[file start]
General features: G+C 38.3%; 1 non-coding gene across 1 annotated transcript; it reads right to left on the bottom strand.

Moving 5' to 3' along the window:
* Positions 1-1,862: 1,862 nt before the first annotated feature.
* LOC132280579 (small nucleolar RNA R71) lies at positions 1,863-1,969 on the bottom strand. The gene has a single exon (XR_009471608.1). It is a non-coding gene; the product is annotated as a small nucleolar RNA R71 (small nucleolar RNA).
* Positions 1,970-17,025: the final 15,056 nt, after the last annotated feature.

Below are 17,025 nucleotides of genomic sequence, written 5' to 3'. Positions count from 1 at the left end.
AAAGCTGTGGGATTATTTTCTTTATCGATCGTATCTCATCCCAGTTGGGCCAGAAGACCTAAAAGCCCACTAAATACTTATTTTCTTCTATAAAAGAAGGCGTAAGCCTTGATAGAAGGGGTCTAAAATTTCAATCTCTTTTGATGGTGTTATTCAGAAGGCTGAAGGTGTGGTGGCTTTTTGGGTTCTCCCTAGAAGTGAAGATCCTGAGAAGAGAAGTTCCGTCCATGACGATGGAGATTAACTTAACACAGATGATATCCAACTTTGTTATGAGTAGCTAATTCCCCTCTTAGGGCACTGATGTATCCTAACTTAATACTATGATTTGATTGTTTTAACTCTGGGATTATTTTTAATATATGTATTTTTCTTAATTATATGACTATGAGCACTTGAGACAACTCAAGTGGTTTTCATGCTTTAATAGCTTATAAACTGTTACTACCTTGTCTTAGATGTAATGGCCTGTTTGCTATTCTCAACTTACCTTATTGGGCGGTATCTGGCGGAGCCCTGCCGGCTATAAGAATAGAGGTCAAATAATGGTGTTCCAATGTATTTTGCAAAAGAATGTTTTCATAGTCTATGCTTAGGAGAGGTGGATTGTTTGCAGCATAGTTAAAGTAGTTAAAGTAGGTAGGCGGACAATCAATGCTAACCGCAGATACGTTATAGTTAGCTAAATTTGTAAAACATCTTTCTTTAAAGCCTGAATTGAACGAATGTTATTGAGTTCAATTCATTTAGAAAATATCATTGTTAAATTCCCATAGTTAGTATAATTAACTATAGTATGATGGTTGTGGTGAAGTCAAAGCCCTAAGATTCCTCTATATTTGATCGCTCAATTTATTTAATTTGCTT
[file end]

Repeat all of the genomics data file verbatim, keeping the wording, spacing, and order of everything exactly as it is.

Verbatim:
General features: G+C 38.3%; 1 non-coding gene across 1 annotated transcript; it reads right to left on the bottom strand.

Moving 5' to 3' along the window:
* Positions 1-1,862: 1,862 nt before the first annotated feature.
* LOC132280579 (small nucleolar RNA R71) lies at positions 1,863-1,969 on the bottom strand. The gene has a single exon (XR_009471608.1). It is a non-coding gene; the product is annotated as a small nucleolar RNA R71 (small nucleolar RNA).
* Positions 1,970-17,025: the final 15,056 nt, after the last annotated feature.

Below are 17,025 nucleotides of genomic sequence, written 5' to 3'. Positions count from 1 at the left end.
AAAGCTGTGGGATTATTTTCTTTATCGATCGTATCTCATCCCAGTTGGGCCAGAAGACCTAAAAGCCCACTAAATACTTATTTTCTTCTATAAAAGAAGGCGTAAGCCTTGATAGAAGGGGTCTAAAATTTCAATCTCTTTTGATGGTGTTATTCAGAAGGCTGAAGGTGTGGTGGCTTTTTGGGTTCTCCCTAGAAGTGAAGATCCTGAGAAGAGAAGTTCCGTCCATGACGATGGAGATTAACTTAACACAGATGATATCCAACTTTGTTATGAGTAGCTAATTCCCCTCTTAGGGCACTGATGTATCCTAACTTAATACTATGATTTGATTGTTTTAACTCTGGGATTATTTTTAATATATGTATTTTTCTTAATTATATGACTATGAGCACTTGAGACAACTCAAGTGGTTTTCATGCTTTAATAGCTTATAAACTGTTACTACCTTGTCTTAGATGTAATGGCCTGTTTGCTATTCTCAACTTACCTTATTGGGCGGTATCTGGCGGAGCCCTGCCGGCTATAAGAATAGAGGTCAAATAATGGTGTTCCAATGTATTTTGCAAAAGAATGTTTTCATAGTCTATGCTTAGGAGAGGTGGATTGTTTGCAGCATAGTTAAAGTAGTTAAAGTAGGTAGGCGGACAATCAATGCTAACCGCAGATACGTTATAGTTAGCTAAATTTGTAAAACATCTTTCTTTAAAGCCTGAATTGAACGAATGTTATTGAGTTCAATTCATTTAGAAAATATCATTGTTAAATTCCCATAGTTAGTATAATTAACTATAGTATGATGGTTGTGGTGAAGTCAAAGCCCTAAGATTCCTCTATATTTGATCGCTCAATTTATTTAATTTGCTT